Fri Jan 05, 2007 11:03 pm

Quoting Joni (Reply 39):
Again, the WTO doesn't have a veto on the issue - it can only investigate after the fact, and in any such ruling (which would take years) it would in all likelihood deliver a split verdict also condemning ways the US has supported Boeing.

So, Joni - are you saying that, simply because the WTO takes a long time to reach decisions, the 'way to go' is for the EU governments to go on pouring taxpayers' money into Airbus to keep it afloat?

I'd have thought that it was common ground between us that, ideally, Airbus should be re-organised and re-structured so that it can stand on its own feet?
"Once you have flown, you will walk the earth with your eyes turned skywards.." - Leonardo da Vinci
 
NAV20
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RE: Was Some Of Randy Baseler's A380 Thinking Right?

Fri Jan 05, 2007 11:10 pm

Quoting Astuteman (Reply 40):
IF E4.0Bn is Borrowed to assist in the A350 development, it will be spent over the period of 2007 - 2014 at least.
You're quite right, though. Airbus couldn't possibly spend that much on R+D in one year.

Don't see where we're disagreeing, A'man. If the E4B. is indeed intended to assist A350 R & D, why wouldn't it be paid in instalments? If it's just paid over up front, Airbus would be at liberty to use it to help their short-term cash flow. That's all I'm saying.
"Once you have flown, you will walk the earth with your eyes turned skywards.." - Leonardo da Vinci
 
Dougloid
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RE: Was Some Of Randy Baseler's A380 Thinking Right?

Fri Jan 05, 2007 11:27 pm

Quoting Zeke (Reply 36):
Page 2-1-1 of the A380 airport planning guide, 270,015 kg for the A380-841 and 270,281 kg for the A380-861.

I know you have access to this document already.

Zeke, I think those numbers from the APG are pretty much out of date and have been overtaken by events. Airbus is using 608,400 these days and some suggest that it could be more. A lot will depend on customer configuration and quality of interior furnishings.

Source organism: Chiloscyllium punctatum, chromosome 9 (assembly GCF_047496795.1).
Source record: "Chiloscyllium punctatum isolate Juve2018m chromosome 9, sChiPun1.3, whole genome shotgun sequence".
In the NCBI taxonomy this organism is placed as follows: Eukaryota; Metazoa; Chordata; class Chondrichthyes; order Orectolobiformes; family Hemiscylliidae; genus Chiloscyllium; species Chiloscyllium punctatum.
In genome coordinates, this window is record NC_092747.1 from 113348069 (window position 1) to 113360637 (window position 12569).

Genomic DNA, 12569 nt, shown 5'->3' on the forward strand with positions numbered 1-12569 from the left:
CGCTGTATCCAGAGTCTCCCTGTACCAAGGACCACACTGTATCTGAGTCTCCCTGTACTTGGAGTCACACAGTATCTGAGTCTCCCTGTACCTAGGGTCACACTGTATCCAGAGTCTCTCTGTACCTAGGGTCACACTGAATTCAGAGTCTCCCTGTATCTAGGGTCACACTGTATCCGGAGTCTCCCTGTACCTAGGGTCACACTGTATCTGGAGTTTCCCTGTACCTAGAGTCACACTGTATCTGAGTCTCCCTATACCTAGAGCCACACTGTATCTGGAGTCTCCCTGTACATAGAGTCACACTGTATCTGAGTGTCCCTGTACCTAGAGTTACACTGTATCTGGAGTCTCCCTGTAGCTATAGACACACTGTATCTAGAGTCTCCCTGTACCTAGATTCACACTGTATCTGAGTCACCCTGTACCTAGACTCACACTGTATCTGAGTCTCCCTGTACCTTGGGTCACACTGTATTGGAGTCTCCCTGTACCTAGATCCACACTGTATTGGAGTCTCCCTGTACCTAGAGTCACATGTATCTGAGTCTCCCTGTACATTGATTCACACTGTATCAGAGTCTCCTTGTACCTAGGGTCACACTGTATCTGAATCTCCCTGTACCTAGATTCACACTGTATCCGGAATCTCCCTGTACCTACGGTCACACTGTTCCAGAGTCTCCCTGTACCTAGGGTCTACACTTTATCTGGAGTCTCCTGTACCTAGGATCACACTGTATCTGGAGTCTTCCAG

In addition, I suspect that the first one that is slated to go to Singapore will be some heavier because it is a prototype, just as 447 was the MD11 prototype and it carried a lot of stuff that was weeded out in the production process. So MSN002 (?) may not be representative of the breed as a whole. It will be interesting to see what it goes over the scales at.

the longest walk in the world is not the one to the gas chamber. The longest walk in the world is the one from the hangar to the office when you've got the scale readings in hand and you know it isn't good news for the customer.
If you believe in coincidence, you haven't looked close enough-Joe Leaphorn
 
leelaw
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RE: Was Some Of Randy Baseler's A380 Thinking Righ

Fri Jan 05, 2007 11:46 pm

Quoting Dougloid (Reply 43):

MSN003, the first production aircraft for SQ isn't one of the designated flight-test aircraft (MSN001, 002, 004, 007, 009-first EA powered). IIRC, 003 was assembled between 007 and 009, and is the fifth aircraft off the assembly line.
Lex Ancilla Justitiae
 
OldAeroGuy
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RE: Was Some Of Randy Baseler's A380 Thinking Right?

Sat Jan 06, 2007 12:31 am

Quoting Zeke (Reply 36):
Quoting OldAeroGuy (Reply 19):
Can you provide a link that shows the A388 OEW as 270t? The Airbus web site says 276.8t.

Page 2-1-1 of the A380 airport planning guide, 270,015 kg for the A380-841 and 270,281 kg for the A380-861.

I know you have access to this document already.

I wonder which one is correct? If Airbus can't sort out the 555 pax typical OEW, how we poor mortals ever do it?
Airplane design is easy, the difficulty is getting them to fly - Barnes Wallis
 
BoomBoom
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RE: Was Some Of Randy Baseler's A380 Thinking Right?

Sat Jan 06, 2007 12:42 am

Quoting Joni (Reply 39):
it (the WTO) would in all likelihood deliver a split verdict also condemning ways the US has supported Boeing.

This would hurt Airbus far more than Boeing, because Airbus gets all the same government support Boeing gets in addition to launch aid.
Our eyes are open, our eyes are open--wide, wide, wide...
 
osiris30